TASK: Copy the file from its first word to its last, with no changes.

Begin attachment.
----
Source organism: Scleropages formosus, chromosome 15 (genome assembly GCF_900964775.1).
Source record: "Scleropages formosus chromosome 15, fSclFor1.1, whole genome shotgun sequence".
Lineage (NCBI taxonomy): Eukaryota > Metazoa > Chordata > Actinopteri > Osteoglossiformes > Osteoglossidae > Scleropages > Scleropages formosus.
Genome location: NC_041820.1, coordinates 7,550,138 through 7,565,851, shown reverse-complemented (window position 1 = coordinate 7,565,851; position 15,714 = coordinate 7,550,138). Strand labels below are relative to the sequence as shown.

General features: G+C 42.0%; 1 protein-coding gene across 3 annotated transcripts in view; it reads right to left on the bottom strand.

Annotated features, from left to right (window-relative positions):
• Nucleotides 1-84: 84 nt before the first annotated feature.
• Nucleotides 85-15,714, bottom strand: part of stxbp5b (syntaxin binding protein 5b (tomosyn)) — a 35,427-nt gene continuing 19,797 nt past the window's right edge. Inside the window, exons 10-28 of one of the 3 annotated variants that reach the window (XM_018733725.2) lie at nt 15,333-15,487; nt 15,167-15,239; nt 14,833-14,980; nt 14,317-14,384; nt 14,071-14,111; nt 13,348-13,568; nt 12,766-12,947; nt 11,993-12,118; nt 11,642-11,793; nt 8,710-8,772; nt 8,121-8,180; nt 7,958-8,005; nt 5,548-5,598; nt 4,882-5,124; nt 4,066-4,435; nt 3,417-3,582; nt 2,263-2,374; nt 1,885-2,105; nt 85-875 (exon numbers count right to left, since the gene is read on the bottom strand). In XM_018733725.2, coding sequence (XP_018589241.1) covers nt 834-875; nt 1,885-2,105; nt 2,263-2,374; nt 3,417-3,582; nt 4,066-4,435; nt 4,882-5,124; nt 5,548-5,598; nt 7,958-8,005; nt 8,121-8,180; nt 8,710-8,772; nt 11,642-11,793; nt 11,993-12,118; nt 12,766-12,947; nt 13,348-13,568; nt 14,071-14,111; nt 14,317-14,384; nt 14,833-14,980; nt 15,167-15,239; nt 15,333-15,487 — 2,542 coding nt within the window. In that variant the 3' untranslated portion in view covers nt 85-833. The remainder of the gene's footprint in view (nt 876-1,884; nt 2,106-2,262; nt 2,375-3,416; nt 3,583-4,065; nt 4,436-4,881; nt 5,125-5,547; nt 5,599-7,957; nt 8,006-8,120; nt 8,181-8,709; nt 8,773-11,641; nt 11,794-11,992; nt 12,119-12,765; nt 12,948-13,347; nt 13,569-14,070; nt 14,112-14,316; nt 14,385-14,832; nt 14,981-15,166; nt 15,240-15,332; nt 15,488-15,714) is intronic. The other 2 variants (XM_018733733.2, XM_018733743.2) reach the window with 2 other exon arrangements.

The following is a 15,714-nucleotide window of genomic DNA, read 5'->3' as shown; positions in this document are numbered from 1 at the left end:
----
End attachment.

Source organism: Scleropages formosus, chromosome 15 (genome assembly GCF_900964775.1).
Source record: "Scleropages formosus chromosome 15, fSclFor1.1, whole genome shotgun sequence".
Lineage (NCBI taxonomy): Eukaryota > Metazoa > Chordata > Actinopteri > Osteoglossiformes > Osteoglossidae > Scleropages > Scleropages formosus.
Genome location: NC_041820.1, coordinates 7,550,138 through 7,565,851, shown reverse-complemented (window position 1 = coordinate 7,565,851; position 15,714 = coordinate 7,550,138). Strand labels below are relative to the sequence as shown.

General features: G+C 42.0%; 1 protein-coding gene across 3 annotated transcripts in view; it reads right to left on the bottom strand.

Annotated features, from left to right (window-relative positions):
• Nucleotides 1-84: 84 nt before the first annotated feature.
• Nucleotides 85-15,714, bottom strand: part of stxbp5b (syntaxin binding protein 5b (tomosyn)) — a 35,427-nt gene continuing 19,797 nt past the window's right edge. Inside the window, exons 10-28 of one of the 3 annotated variants that reach the window (XM_018733725.2) lie at nt 15,333-15,487; nt 15,167-15,239; nt 14,833-14,980; nt 14,317-14,384; nt 14,071-14,111; nt 13,348-13,568; nt 12,766-12,947; nt 11,993-12,118; nt 11,642-11,793; nt 8,710-8,772; nt 8,121-8,180; nt 7,958-8,005; nt 5,548-5,598; nt 4,882-5,124; nt 4,066-4,435; nt 3,417-3,582; nt 2,263-2,374; nt 1,885-2,105; nt 85-875 (exon numbers count right to left, since the gene is read on the bottom strand). In XM_018733725.2, coding sequence (XP_018589241.1) covers nt 834-875; nt 1,885-2,105; nt 2,263-2,374; nt 3,417-3,582; nt 4,066-4,435; nt 4,882-5,124; nt 5,548-5,598; nt 7,958-8,005; nt 8,121-8,180; nt 8,710-8,772; nt 11,642-11,793; nt 11,993-12,118; nt 12,766-12,947; nt 13,348-13,568; nt 14,071-14,111; nt 14,317-14,384; nt 14,833-14,980; nt 15,167-15,239; nt 15,333-15,487 — 2,542 coding nt within the window. In that variant the 3' untranslated portion in view covers nt 85-833. The remainder of the gene's footprint in view (nt 876-1,884; nt 2,106-2,262; nt 2,375-3,416; nt 3,583-4,065; nt 4,436-4,881; nt 5,125-5,547; nt 5,599-7,957; nt 8,006-8,120; nt 8,181-8,709; nt 8,773-11,641; nt 11,794-11,992; nt 12,119-12,765; nt 12,948-13,347; nt 13,569-14,070; nt 14,112-14,316; nt 14,385-14,832; nt 14,981-15,166; nt 15,240-15,332; nt 15,488-15,714) is intronic. The other 2 variants (XM_018733733.2, XM_018733743.2) reach the window with 2 other exon arrangements.

The following is a 15,714-nucleotide window of genomic DNA, read 5'->3' as shown; positions in this document are numbered from 1 at the left end: